When asked if state regulators inquired about her past violations when she applied for a license, Garza wrote, “Please refer to the application process when an agency is applying for a new license.”

The license application form asks the applicant to disclose if individuals associated with a new program have had their license revoked in the past five years, and requires all staff to undergo background checks. DHHS did not specify if they provided additional oversight.

In the June 2018 ruling to revoke Garza’s license, administrative law Judge Sonia Sweeney noted 22 violations of state rules, including charging adoptive parents “for fees that were not actually incurred,” like for birth mother medical expenses “for which there was no evidence” — an apparent violation of Utah code that says agencies can only charge adoptive parents the “actual and reasonable costs of maternity, medical, and necessary prenatal living expenses.”

This rule is meant to help birth mothers and adoptive parents “freely and willingly make informed decisions” in a “highly emotionally charged situation,” Sweeney wrote.

She mentioned that it’s against the law to sell a child, as well as “giving or attempting to give money or something of value to a person with the intent to induce or encourage a person to sell a child.”

In October 2017, when DHHS placed Heart and Soul’s license on conditional status, the agency noted that “a lack of transparency in billing practices and insufficient record keeping practices” could “allow for harm or fraud.”

In an interview with state regulators prior to her license being taken away, Garza said she charged adoptive parents $4,000 for a birth mother’s medical expenses, regardless of whether the mother was covered by Medicaid, because Garza “doesn’t do Medicaid” because “she hates it,” according to the administrative judge’s order. Garza said she’d “been doing this for 10 years.”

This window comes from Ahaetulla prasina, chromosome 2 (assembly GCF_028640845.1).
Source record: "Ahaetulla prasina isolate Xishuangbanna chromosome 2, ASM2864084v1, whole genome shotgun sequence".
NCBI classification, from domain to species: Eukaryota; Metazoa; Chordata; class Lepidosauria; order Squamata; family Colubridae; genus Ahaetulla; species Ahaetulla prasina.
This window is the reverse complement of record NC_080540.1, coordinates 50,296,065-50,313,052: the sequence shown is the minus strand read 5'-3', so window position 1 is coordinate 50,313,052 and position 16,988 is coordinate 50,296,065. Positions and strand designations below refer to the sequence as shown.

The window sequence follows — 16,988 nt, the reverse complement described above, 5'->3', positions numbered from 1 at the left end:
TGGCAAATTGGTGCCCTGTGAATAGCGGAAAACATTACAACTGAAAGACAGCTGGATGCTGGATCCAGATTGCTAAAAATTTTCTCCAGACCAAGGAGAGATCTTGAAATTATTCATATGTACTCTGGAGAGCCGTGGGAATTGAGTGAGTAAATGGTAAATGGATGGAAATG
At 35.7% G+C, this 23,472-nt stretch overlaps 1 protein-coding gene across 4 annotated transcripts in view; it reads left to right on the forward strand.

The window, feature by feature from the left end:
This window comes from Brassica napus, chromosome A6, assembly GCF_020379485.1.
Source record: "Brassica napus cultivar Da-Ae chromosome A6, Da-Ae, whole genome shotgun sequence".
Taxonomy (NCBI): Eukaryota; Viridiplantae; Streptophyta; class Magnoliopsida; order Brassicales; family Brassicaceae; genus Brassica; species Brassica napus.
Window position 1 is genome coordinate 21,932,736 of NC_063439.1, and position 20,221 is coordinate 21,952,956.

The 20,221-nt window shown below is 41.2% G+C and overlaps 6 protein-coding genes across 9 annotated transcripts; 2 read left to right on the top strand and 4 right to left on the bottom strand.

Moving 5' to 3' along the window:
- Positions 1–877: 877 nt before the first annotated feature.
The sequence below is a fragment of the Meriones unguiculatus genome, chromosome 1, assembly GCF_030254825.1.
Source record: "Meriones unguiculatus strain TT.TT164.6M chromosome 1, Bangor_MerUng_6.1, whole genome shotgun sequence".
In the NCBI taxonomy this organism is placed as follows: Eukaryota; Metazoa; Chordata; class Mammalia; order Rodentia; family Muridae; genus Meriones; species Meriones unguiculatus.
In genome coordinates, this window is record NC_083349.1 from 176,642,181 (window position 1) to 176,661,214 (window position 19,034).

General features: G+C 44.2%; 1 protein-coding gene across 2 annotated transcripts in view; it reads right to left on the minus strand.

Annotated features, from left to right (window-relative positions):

A witness testified that an agency employee would “provide an envelope full of at least four thousand dollars ($4,000.00) cash to the birth mothers” and that all birth mothers received this amount of money and “knew they would get paid.”

The order stated that Garza said “the overwhelming majority” of birth mothers placed with Heart and Soul were “very low income and either homeless or transient.”

“To the birth mother population Ms. Garza described, the promise of [$4,000], as cash in hand, is likely a substantial amount of money that very well may incentivize their decision to relinquish,” Sweeney wrote. “In contrast, a reimbursement for expenses actually incurred may hold less life-altering promise to a birth mother standing in the shoes Ms. Garza described.”

Sweeney continued, saying Garza’s “open and unabashed statements that for the last decade she has been charging adoptive parents fees that are not for actual and reasonable expenses and the evidence demonstrating that she has been providing birth mothers money in the amount of at least [$4,000], as a matter of course, in what seems to be a simple payment, are acts that appear to be potentially criminal.”

Through the period of her license being placed on conditional status, Sweeney said Garza acted in “a manner that appears obstructionist and untrustworthy,” and added that despite receiving multiple notices to correct “misconduct,” Garza “failed to do so in a brazen manner.”

Sweeney found that “in the face of these facts and the rule violations referenced herein, revoking [Garza’s] license was not an abuse of discretion, but the most appropriate action [the Office of Licensing] could take to protect the public from a business that had openly disregarded the law.”

Sweeney issued her final order to affirm the revocation June 18, 2018, about five months after the Office of License notified Garza that it intended to revoke her license.